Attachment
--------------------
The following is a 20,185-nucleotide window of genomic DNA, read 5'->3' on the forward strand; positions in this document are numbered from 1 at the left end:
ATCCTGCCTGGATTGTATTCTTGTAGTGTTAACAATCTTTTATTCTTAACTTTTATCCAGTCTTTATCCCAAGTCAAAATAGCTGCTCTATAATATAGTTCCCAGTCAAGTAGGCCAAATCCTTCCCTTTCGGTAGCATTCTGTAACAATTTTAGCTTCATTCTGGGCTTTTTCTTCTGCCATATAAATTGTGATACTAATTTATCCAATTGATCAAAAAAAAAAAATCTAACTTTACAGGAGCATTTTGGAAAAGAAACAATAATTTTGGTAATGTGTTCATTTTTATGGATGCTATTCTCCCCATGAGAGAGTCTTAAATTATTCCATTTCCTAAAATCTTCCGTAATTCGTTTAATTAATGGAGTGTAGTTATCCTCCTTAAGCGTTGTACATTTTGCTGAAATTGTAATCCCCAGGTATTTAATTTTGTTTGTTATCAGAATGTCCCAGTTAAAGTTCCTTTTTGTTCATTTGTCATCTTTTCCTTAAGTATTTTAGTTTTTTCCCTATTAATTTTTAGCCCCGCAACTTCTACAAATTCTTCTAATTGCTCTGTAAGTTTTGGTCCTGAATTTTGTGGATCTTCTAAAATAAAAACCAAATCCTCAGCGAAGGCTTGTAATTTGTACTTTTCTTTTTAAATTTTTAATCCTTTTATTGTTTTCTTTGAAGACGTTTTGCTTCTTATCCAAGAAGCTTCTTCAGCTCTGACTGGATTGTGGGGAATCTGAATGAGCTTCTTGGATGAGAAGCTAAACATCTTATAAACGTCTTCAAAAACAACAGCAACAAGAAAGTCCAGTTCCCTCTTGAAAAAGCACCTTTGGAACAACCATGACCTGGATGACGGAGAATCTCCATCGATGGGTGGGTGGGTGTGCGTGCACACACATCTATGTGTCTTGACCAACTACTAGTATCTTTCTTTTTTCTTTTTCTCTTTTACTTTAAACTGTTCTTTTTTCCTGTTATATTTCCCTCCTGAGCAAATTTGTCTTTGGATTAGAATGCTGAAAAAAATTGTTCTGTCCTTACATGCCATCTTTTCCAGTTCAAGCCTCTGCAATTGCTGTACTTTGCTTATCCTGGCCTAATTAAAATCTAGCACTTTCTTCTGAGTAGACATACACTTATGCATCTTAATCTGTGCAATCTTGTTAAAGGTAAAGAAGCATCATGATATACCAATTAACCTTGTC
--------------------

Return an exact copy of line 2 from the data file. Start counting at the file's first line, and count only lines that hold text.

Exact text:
ATCCTGCCTGGATTGTATTCTTGTAGTGTTAACAATCTTTTATTCTTAACTTTTATCCAGTCTTTATCCCAAGTCAAAATAGCTGCTCTATAATATAGTTCCCAGTCAAGTAGGCCAAATCCTTCCCTTTCGGTAGCATTCTGTAACAATTTTAGCTTCATTCTGGGCTTTTTCTTCTGCCATATAAATTGTGATACTAATTTATCCAATTGATCAAAAAAAAAAAATCTAACTTTACAGGAGCATTTTGGAAAAGAAACAATAATTTTGGTAATGTGTTCATTTTTATGGATGCTATTCTCCCCATGAGAGAGTCTTAAATTATTCCATTTCCTAAAATCTTCCGTAATTCGTTTAATTAATGGAGTGTAGTTATCCTCCTTAAGCGTTGTACATTTTGCTGAAATTGTAATCCCCAGGTATTTAATTTTGTTTGTTATCAGAATGTCCCAGTTAAAGTTCCTTTTTGTTCATTTGTCATCTTTTCCTTAAGTATTTTAGTTTTTTCCCTATTAATTTTTAGCCCCGCAACTTCTACAAATTCTTCTAATTGCTCTGTAAGTTTTGGTCCTGAATTTTGTGGATCTTCTAAAATAAAAACCAAATCCTCAGCGAAGGCTTGTAATTTGTACTTTTCTTTTTAAATTTTTAATCCTTTTATTGTTTTCTTTGAAGACGTTTTGCTTCTTATCCAAGAAGCTTCTTCAGCTCTGACTGGATTGTGGGGAATCTGAATGAGCTTCTTGGATGAGAAGCTAAACATCTTATAAACGTCTTCAAAAACAACAGCAACAAGAAAGTCCAGTTCCCTCTTGAAAAAGCACCTTTGGAACAACCATGACCTGGATGACGGAGAATCTCCATCGATGGGTGGGTGGGTGTGCGTGCACACACATCTATGTGTCTTGACCAACTACTAGTATCTTTCTTTTTTCTTTTTCTCTTTTACTTTAAACTGTTCTTTTTTCCTGTTATATTTCCCTCCTGAGCAAATTTGTCTTTGGATTAGAATGCTGAAAAAAATTGTTCTGTCCTTACATGCCATCTTTTCCAGTTCAAGCCTCTGCAATTGCTGTACTTTGCTTATCCTGGCCTAATTAAAATCTAGCACTTTCTTCTGAGTAGACATACACTTATGCATCTTAATCTGTGCAATCTTGTTAAAGGTAAAGAAGCATCATGATATACCAATTAACCTTGTC